Private sector must step up to meet UN's 2030 sustainability targets

06 November 2023 3 min. read
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Though business leaders largely believe in the UN Sustainable Development Goals (SDGs), the private sector’s progress is not on track, with only 49% seeing the 2030 target as attainable. Business leaders need to step up their ambitions to meet the UN goals, according to new study.

An overwhelming majority (94%) of business leaders around the world still see the UN’s SDGs as a unifying global vision. But despite that, focus on SDGs has fallen in recent years, with only around half of the business leaders surveyed saying they believe the 2030 goal is still feasible. That is according to new research from consulting firm Accenture, which comes at the halfway point to 2030.

The UN’s SDGs are a set of 17 global objectives addressing social, economic, and environmental issues, with the end goal of a more sustainable world. The aim is to reach these targets by the year 2030, though more needs to be done in the private sector in order to meet that goal.

Private sector must step up to meet UN's 2030 sustainability targets

Source: Accenture

Only 15% of the SDG targets are currently on course to reach their goal by 2030, with progress on 48% being weak or insufficient, and 37% seeing progress stalled or actually reversing.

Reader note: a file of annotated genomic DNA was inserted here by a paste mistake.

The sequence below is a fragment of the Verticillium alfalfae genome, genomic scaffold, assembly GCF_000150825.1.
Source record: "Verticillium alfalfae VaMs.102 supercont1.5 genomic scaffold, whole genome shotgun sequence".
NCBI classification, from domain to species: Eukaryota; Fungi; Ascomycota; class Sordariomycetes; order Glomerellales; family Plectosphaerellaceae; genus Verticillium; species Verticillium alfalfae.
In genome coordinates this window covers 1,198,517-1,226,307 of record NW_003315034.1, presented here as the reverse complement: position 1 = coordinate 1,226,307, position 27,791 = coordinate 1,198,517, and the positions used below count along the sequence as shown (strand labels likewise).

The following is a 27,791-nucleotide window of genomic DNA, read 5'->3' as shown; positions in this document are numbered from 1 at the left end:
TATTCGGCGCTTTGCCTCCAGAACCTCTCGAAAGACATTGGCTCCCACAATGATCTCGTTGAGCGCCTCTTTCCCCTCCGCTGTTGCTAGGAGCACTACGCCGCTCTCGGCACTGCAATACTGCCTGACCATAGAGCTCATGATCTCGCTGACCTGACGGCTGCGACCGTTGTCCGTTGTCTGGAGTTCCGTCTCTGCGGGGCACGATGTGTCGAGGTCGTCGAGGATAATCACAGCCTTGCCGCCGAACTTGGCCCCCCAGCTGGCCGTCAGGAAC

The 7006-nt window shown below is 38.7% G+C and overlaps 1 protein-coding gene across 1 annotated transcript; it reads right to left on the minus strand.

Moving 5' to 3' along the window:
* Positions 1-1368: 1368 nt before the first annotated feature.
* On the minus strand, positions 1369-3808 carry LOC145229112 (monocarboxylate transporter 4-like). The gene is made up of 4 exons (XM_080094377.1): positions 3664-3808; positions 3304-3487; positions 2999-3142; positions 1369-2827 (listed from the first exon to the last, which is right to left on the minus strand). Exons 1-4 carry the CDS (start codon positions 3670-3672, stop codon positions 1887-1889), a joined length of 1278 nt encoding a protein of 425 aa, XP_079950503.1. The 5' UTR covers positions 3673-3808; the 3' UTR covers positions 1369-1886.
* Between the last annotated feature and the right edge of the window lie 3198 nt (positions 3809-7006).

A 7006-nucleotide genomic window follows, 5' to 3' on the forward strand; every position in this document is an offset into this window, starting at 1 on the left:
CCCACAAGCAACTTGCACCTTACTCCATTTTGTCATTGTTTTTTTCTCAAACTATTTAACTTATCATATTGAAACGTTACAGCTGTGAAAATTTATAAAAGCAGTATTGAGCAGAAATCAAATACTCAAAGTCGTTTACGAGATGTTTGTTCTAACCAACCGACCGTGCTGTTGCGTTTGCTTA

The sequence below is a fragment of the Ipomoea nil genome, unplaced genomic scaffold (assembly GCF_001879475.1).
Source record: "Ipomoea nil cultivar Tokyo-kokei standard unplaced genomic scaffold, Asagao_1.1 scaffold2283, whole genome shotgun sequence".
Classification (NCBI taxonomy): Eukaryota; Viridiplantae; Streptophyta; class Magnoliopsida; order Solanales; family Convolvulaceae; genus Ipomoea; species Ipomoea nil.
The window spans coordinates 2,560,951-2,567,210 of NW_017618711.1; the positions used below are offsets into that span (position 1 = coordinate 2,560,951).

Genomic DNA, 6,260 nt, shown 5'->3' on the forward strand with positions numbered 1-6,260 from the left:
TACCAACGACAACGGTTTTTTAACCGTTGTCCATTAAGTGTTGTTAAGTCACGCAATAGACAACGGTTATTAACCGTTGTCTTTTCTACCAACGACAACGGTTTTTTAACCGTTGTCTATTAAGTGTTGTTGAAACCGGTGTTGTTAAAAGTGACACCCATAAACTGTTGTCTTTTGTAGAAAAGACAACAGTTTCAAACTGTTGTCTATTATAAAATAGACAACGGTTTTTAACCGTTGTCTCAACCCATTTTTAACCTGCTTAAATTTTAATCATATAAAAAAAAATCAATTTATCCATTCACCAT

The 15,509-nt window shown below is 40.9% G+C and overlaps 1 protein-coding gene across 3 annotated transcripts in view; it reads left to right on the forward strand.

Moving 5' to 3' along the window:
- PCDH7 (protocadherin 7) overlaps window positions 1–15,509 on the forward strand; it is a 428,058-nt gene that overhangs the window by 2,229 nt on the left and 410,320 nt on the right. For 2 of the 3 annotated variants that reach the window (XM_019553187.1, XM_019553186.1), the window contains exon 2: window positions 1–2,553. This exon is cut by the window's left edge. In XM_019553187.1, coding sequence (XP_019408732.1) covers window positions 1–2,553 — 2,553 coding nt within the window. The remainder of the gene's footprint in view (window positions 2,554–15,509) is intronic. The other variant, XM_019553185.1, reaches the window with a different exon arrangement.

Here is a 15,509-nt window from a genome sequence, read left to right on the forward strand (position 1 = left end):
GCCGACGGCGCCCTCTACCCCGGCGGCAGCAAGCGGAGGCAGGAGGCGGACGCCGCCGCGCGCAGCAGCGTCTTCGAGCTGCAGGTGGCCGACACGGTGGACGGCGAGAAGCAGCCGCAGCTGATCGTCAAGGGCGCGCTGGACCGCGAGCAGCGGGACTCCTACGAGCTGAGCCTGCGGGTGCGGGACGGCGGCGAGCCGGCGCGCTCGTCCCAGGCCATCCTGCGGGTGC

“Businesses around the world understand more and more their potential to take meaningful action on sustainable development,” said Stephanie Jamison, Global Sustainability Services lead at Accenture.

“Advances in technology and data analytics over the past five years means we can now use multiple large data sets to measure private sector impacts on the SDGs far more accurately and consistently than ever before. This in turn allows leaders to manage those impacts sooner and with better outcomes, bringing clarity that will help fulfill the private sector’s critical role in achieving the SDGs.”

Private sector must step up to meet UN's 2030 sustainability targets

Source: Accenture

Among the cyclical barriers that inhibit the private sector from contributing to SDGs, the largest was inflation, with 89% of business leaders saying it drove attention away from the UN goals. The most cited structural barrier was lack of influence on the supply chain, with 87% of respondents pointing to an inability to influence change in that area.

The increased focus on SDGs among business leaders is reflected in earnings calls transcripts reviewed by the report. Between 2015 and 2021, the number of mentions of the SDGs increased sevenfold, but that focus later dropped sharply in 2022. A combination of global challenges like the pandemic, war in Ukraine, and rising inflation could have steered focus away from SDGs.

Mentions of SDG on Earnings calls, 2015-2022

Source: Accenture, CB Insights

The report makes a series of recommendations that are largely in line with the mindset behind ESG initiatives – a comprehensive and holistic approach towards making businesses future-proof through sustainability. That multi-pronged approach includes some less-than-obvious ways to reach sustainability like, for example, committing to a living wage for employees, promoting gender equality, protecting and restoring nature, and investing in circularity.

“Private sector investment and innovation are essential to achieving the Sustainable Development Goals. While not a one-size-fits-all approach, businesses should focus their actions where they can have an outsized impact on people and the planet, and on their businesses,” said Sanda Ojiambo, CEO and executive director of UN Global Compact.